food for a funeral

rosemary & marmalade glazed ham  

One of the things that I love about life is that no matter how bad things get, there are always little surprises that keep you going and help restore your faith. Over the last couple of weeks I’ve been constantly amazed and uplifted by the kindness and thoughtfulness of everyone who has surrounded my family at this very sad time.

From our neighbours, the Hewitts, dropping in to help my dad fix a leaking water pipe the day after Mum’s death to the ladies who organized the tea and scones for everyone after the funeral, to my gorgeous Aunt Margaret who made light work of decorating the church with a floral symphony just as my Mum used to do whenever there was a funeral or a wedding on the horizon, to the many thoughtful people who sent flowers, cards and phoned and of course to my blogging friends who have left such touching messages. A very big THANKYOU to you all.

I was in two minds as to whether I should write this post. I mean it’s a pretty morbid thing to be talking about funerals and there’s nothing like the thought of death to ruin your appetite. But the whole organizing a funeral in less than a week experience got me thinking that it’s such a shame that we spend so much time in life preparing celebrations for birthdays and weddings but when it comes to celebrating a life we fast track things as much as possible.

Although it would have been lovely to have everyone back to Mount View after the funeral our distance from town made it not the most practical of choices so we opted for a two pronged approach. Tea and coffee with scones (watch this space for the family scone recipe) and my Mum’s legendary plum jam at the church hall provided the first round of refreshments. Thanks to the local ladies who baked and served and generally made things go as seamlessly as possible.

Back to the farm with our family and close friends for the ‘after party’ or ham fest (as my snow bunny sister kept referring to it), I wanted things that could be prepared ahead and served without fuss. Things that my Mum used to love like smoked salmon mousse and white bean humous for pass-the-plate starters.

And then there was the ham. My Mum has always been a big ham fan and every Christmas without fail she would whip one up. This was my first encounter with a whole leg of ham and while seven kilos of pork may be daunting to some, I must say it is the perfect way to feed a crowd. Especially when you have a stock of my Mum’s chutney, relish and green tomato pickles, a healthy supply of sourdough baguettes from the lovely Silo bakery in Canberra (Thanks Di for the courier job & essential bread knife). Add in a couple of legume based salads and plenty of Champagne and my friends, you’ll have your selves a mighty fine wake for a mighty fine lady….all good things.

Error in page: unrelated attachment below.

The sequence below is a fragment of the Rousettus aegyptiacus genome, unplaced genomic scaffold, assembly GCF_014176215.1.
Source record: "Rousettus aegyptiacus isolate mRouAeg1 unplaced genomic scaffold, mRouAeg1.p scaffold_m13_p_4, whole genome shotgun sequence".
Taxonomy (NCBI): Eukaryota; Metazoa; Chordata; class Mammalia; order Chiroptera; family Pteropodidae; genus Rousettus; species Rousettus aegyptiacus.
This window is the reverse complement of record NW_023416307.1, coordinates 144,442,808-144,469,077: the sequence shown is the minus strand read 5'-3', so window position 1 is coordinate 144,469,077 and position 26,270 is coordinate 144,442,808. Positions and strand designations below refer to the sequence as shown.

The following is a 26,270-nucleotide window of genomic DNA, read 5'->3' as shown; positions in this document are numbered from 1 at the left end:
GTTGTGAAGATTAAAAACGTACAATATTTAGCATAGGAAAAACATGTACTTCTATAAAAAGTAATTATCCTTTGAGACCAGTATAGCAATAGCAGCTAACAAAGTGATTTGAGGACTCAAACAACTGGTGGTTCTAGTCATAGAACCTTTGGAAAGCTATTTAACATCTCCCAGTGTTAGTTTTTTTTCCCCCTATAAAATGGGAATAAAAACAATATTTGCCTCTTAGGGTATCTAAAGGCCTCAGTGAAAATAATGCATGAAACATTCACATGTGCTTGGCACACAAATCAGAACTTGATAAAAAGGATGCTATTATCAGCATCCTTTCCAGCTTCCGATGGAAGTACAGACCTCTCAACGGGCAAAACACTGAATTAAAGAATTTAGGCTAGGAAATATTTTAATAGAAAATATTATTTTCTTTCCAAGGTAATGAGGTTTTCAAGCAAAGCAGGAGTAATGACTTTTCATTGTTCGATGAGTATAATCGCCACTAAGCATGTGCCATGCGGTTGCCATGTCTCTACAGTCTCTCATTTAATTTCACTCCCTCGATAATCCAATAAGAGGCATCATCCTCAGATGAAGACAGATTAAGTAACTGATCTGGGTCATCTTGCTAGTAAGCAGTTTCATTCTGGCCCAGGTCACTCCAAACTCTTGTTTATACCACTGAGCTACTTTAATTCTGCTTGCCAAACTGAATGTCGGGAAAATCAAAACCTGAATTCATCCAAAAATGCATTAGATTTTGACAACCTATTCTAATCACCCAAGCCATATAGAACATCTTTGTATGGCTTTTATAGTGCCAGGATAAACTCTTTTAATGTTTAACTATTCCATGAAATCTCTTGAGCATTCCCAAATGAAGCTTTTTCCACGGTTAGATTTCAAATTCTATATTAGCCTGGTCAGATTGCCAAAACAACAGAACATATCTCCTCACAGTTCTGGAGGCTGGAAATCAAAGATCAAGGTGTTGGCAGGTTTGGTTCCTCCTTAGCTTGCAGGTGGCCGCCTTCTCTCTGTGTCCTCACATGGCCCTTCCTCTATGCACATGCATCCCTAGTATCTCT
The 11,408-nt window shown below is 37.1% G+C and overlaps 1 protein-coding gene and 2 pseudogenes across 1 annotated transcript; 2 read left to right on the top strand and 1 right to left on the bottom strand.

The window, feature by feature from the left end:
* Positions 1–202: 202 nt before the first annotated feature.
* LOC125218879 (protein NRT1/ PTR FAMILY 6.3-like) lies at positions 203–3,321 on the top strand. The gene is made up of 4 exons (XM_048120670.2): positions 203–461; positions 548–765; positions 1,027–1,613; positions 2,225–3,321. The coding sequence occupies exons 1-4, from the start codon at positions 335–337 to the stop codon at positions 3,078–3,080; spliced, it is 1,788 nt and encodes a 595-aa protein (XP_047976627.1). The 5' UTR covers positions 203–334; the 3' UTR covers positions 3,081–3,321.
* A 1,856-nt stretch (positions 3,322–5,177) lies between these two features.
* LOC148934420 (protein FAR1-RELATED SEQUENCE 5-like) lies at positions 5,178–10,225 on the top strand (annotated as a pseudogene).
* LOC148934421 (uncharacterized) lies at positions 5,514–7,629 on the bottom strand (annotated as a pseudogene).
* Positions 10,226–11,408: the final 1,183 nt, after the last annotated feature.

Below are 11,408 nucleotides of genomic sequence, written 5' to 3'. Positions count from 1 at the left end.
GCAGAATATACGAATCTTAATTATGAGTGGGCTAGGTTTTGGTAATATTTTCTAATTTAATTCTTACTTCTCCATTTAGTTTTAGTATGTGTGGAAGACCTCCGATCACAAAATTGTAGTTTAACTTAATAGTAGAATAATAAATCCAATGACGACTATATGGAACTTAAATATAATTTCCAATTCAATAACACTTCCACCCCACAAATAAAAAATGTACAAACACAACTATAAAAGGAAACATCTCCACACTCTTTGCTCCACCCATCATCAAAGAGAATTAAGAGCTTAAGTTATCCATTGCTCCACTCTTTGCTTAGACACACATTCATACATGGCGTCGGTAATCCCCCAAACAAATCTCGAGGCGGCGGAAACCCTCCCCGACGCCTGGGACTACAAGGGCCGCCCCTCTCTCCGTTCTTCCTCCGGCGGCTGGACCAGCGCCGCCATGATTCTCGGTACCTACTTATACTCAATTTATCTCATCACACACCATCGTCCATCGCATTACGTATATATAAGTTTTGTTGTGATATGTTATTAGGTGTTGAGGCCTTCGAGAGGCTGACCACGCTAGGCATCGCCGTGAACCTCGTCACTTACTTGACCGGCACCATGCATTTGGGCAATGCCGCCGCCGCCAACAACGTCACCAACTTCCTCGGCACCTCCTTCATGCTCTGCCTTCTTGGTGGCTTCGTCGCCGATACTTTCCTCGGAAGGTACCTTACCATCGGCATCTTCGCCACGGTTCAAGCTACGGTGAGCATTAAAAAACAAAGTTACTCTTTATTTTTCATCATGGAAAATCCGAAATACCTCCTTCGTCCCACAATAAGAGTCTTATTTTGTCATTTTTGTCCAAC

funeral afternoon tea
June’s jam & cream
tea & coffee

the funeral after party (aka the ham fest)
white bean hummous with pita bread
smoked salmon mousse with celery & crackers
rosemary & marmalade glazed ham with june’s chutney & relish
crusty Sourdough baguettes
green lentil & baby spinach salad
chickpea & celery heart salad

Note. I used the lentil salad recipe found here but omitted the roasted onions and tossed the warm lentils with the dressing then allowed to cool. Just before serving I tossed through about twice as much baby spinach as listed in the recipe to make for a lighter, more leafy, less lentily salad.

For the chickpea salad, I followed the basic recipe here but left out the spinach herbs and tossed though mint leaves and the finely sliced heart of two bunches of celery at the last minute.

7kg ham ready for the oven
my mum would have loved seeing her flowering rosemary put to good use


  • My very favorite part of this post is the little line: my mumwould have loved seeig her flowering rosemary put to good use.” somehow those few words spoke volumes to me about your mother.

  • you are so right jules, about things not slowing down, but in fact getting fast tracked when we lose someone. i think a celebration is the most beautiful way to say good bye. the way you and your family have for your mum is really very moving. i hope you are well, and that your mum has found the peace she deserves.

  • This is a beautiful celebration and such a moving post. You’ve put your love into this feast and I’m sure that has been felt by everyone. I hope you are doing ok.

  • Death is a part of life, and not one we should eschew. The dinner sounds like a beautiful way to remember and enjoy your mothers memory, and I’m glad that you have been surrounded by loving people with which to share these recent times.

    Thank you for sharing this moment with us :)

  • i feel like a guilty intruder reading your blog at the moment; it is so raw, so touching, and so real and yet I feel the necessity to pass comment to you and say thank you for sharing it, because it’s nice to know that other people are out there thinking, suffering, celebrating, sharing and living.

  • I’m glad you decided to post this – I remember seeing the chapter on funerals in Nigella Lawson’s Feast, thinking it was quite bizarre. And then, as I thought about it, it was actually, just like you said, why shouldn’t we have mighty fine wakes for the mighty fine people we’ve met in our lifes, and who we treasured? It only seems right.

    Hope you’re doing okay, and am glad to know you’re surrounded by people you love.

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